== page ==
Page 2:Fine Tuning Power Management
Page 3:Test System
Page 4:Update: A “Broken” Cool'n'Quiet Implementation
Page 5:Assessing Voltage
Page 6:Tweaking And Undervolting
Page 7:Voltage Ramps, Continued
Page 8: Measured Power Consumption And Methodology
Page 9:Test Results: Idle
Page 10:Test Results: Idle, Continued
Page 11:Test Results: Load
Page 12:Voltage Ramp And Power Consumption
Page 13:Voltage Ramp And Power Consumption, Continued
Page 14:Phenom X4 955 And Conclusion
Fine Tuning Power Management
By default, you can’t change the power management features of a processor. There are no settings to tweak in the BIOS (unless you count the ability to turn power management on and off).
However, you can run applications like RMClock, CrystalCPUID, K10Stat, and PhenomMSRTweaker to customize your power management configuration. These applications allow you to override default settings used by Intel’s SpeedStep and AMD’s Cool'n'Quiet. The only requisite is making sure each of the power management options you tweak is actually enabled in your motherboard's BIOS.
What, exactly, can you accomplish with these applications? In addition to choosing the settings for each p-state, such as operating clock rates and voltages, you can also change transition time between p-states and the level of workload required for a p-state change. It’s easier to explain fine tuning p-states like this:
Changing upward p-state transition to a lower value means you switch from power-saving mode to performance mode faster, so there’s little delay when running applications. Changing downwards p-state transition to lower values means you switch from performance mode to power-saving mode faster, conserving power when you don’t need the performance any more.
Changing the upward workload level means the processor won’t switch to a lower p-state as long as the workload is below that threshold. Vice versa, changing the downwards workload level means the processor will only switch to a higher p-state if the workload drops to that level or goes lower.
How does transition time relate to workload? The lower the value you use for transition time, the faster you switch to another p-state once the processor hits the workload level you specify. Of course, if you use a higher value, p-state transitions occur at a slower rate.
For processors with more than one core, you can even specify how to calculate the workload. The options can range from average workload to the highest workload on one core to a minimum workload on one core.
The trick to striking the best balance between performance and power consumption is finding the right combination of p-states, transition times, and workload levels. The right combination will not only allow you to realize performance very close to what you might expect without power management enabled at all, but also effectively conserve power and reduce operating temperatures.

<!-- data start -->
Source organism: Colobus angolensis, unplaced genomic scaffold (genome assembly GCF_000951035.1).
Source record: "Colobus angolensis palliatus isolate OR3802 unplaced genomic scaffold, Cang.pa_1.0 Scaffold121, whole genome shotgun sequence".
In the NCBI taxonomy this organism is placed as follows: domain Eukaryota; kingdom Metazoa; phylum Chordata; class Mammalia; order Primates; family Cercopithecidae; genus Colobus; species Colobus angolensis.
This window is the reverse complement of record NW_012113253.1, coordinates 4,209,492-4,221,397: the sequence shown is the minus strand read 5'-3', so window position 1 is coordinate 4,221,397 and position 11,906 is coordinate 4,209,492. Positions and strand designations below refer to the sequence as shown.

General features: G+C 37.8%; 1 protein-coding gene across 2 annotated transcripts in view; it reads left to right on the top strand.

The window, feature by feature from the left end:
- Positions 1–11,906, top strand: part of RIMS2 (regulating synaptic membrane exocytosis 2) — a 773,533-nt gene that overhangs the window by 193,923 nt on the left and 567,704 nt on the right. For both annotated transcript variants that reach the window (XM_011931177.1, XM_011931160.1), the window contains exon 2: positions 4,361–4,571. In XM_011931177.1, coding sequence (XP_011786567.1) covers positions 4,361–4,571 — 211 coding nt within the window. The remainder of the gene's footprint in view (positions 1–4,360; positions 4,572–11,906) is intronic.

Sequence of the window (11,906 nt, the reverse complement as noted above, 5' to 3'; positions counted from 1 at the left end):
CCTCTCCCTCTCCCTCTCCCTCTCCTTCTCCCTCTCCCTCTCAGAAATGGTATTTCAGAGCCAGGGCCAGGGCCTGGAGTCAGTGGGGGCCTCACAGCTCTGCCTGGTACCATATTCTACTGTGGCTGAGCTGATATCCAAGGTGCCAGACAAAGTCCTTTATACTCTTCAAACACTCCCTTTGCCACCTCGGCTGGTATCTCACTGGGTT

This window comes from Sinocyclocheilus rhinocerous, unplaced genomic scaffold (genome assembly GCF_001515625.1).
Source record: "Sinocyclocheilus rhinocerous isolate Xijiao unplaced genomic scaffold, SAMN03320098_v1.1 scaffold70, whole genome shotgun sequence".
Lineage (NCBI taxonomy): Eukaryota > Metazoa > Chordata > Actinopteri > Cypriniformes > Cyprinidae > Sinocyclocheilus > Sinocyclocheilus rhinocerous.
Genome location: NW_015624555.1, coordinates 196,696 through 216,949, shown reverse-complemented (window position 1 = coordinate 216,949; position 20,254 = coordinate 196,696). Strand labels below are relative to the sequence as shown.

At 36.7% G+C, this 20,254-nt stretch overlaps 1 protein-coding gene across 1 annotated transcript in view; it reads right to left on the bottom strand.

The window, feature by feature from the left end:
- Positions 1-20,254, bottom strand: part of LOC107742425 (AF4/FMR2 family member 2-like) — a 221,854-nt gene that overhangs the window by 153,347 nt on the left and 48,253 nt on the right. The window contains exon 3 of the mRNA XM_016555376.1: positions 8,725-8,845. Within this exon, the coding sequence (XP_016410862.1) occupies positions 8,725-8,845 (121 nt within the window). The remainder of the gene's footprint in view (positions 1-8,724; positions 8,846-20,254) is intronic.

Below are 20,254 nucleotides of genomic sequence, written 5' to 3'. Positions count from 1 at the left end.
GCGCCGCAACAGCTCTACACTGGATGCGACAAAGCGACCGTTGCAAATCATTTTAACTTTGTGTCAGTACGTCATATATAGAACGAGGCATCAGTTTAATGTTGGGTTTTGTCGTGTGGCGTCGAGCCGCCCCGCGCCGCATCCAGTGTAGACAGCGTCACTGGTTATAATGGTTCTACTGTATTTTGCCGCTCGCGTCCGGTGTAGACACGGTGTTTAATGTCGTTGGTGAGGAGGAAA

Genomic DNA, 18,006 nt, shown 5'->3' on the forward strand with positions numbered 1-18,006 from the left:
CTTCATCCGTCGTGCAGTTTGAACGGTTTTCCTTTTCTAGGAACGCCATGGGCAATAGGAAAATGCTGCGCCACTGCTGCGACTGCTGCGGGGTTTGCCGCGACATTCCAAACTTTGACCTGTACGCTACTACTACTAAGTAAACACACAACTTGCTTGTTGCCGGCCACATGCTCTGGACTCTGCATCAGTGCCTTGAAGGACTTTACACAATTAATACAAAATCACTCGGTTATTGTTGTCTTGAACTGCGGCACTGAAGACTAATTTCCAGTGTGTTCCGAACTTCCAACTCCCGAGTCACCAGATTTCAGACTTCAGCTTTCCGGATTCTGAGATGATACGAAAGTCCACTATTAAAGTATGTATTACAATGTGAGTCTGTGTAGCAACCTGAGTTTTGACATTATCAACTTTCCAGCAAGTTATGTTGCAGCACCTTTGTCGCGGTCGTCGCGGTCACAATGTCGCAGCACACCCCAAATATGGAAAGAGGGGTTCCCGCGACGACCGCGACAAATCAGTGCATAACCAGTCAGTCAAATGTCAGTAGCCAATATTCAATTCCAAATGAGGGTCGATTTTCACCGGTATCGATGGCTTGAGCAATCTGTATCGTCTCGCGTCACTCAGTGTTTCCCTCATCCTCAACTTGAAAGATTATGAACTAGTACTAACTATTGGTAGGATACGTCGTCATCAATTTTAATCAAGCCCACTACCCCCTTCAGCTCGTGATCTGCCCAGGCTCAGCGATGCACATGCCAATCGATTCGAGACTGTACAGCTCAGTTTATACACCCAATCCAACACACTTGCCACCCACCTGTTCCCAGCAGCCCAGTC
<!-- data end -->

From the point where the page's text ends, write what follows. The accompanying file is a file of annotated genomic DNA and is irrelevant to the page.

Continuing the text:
The Tools of the Trade
To measure the effects of power management on performance (and our fine tuning efforts), we need a handful of tools.
In addition to the usual benchmarks and software utilities mentioned above, we need a tool to log throttling. Why? To see whether or not unnecessary throttling is happening. Luckily, RMClock provides this feature. Unfortunately, it lacks the ability to independently manage the power management features of newer AMD processors. We also need a power meter in order to actually measure the power we save. A Watts Up? PRO power meter is used for this purpose.
In this article, we are going to use six AMD processors: the Athlon X2 7750 Black Edition, Athlon X2 7850 Black Edition, Athlon II X2 250, Phenom II X3 710, Phenom II X4 945, and the Phenom II X4 955 Black Edition. Because RMClock is unable to manage power management features of these processors, we have to use either K10Stat or PhenomMSRTweaker. We opted to use K10Stat because it has the ability to manage more than just one p-state.
There are some architectural and design differences between these processors, but we won't discuss them in detail here. The Athlon X2 7750 and 7850 are still built on AMD's 65nm process, while the others are manufactured on the new 45nm process. The Athlon X2 7750, 7850, and Athlon II X2 250 are true dual-core processors, with no disabled cores or cache. The Phenom II X3 710 is basically a “failed” Phenom II X4. AMD has disabled the fourth core (with its corresponding L2 cache), although the 6MB L3 cache remains intact.
Note: We've retested the Athlon II X2 250 and Phenom II X4 955 on a new platform, swapping in Biostar's TA790GX A3+, which is a dual power plane Socket AM3 motherboard, and four modules of Team Elite DDR3 memory. The power supply was also swapped to a lower wattage unit (Enermax's 405W Tomahawk). We also added an Athlon II X4 620 sample to our data, which we've compared to the Phenom II X4 955 BE.
Here's some additional info on these processors:
|Core Clock||Northbridge Clock||L2 Cache||L3 Cache|
|Athlon X2 7750||2.7 GHz||1.8 GHz||2 x 512KB||2MB|
|Athlon X2 7850||2.8 GHz||1.8 GHz||2 x 512KB||2MB|
|Athlon II X2 250||3 GHz||2 GHz||2 x 1MB||N/A|
|Phenom II X3 710||2.6 GHz||1.6 GHz||3 x 512KB||6MB|
|Phenom II X4 945||3 GHz||2 GHz||4 x 512KB||6MB|
|Phenom II X4 955||3.2 GHz||2 GHz||4 x 512KB||6MB|
- Fine Tuning Power Management
- Test System
- Update: A “Broken” Cool'n'Quiet Implementation
- Assessing Voltage
- Tweaking And Undervolting
- Voltage Ramps, Continued
- Measured Power Consumption And Methodology
- Test Results: Idle
- Test Results: Idle, Continued
- Test Results: Load
- Voltage Ramp And Power Consumption
- Voltage Ramp And Power Consumption, Continued
- Phenom X4 955 And Conclusion